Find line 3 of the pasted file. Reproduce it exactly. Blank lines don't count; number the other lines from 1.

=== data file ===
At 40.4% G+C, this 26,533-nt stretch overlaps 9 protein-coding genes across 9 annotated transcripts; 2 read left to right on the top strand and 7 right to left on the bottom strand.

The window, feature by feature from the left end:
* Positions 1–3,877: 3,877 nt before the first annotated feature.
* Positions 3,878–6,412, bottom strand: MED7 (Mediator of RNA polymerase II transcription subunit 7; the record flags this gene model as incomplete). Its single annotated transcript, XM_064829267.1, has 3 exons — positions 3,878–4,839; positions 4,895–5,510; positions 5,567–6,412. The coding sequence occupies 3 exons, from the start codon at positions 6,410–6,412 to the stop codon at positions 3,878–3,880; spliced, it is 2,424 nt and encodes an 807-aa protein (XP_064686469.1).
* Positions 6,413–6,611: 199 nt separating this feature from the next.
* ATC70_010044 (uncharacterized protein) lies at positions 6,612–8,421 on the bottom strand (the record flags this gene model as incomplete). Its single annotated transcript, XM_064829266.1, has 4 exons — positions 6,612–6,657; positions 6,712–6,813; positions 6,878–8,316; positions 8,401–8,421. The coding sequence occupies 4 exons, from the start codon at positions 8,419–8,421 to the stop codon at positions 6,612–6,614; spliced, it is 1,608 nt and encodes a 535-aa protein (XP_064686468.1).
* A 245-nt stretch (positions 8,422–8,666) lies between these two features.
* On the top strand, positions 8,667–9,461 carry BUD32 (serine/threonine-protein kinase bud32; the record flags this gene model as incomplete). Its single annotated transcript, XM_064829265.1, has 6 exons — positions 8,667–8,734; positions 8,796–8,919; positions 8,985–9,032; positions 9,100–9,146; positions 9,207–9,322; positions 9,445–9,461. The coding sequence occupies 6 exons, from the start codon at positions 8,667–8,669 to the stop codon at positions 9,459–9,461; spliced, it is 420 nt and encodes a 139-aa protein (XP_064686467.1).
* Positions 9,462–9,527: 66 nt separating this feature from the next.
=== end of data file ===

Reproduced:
* Positions 1–3,877: 3,877 nt before the first annotated feature.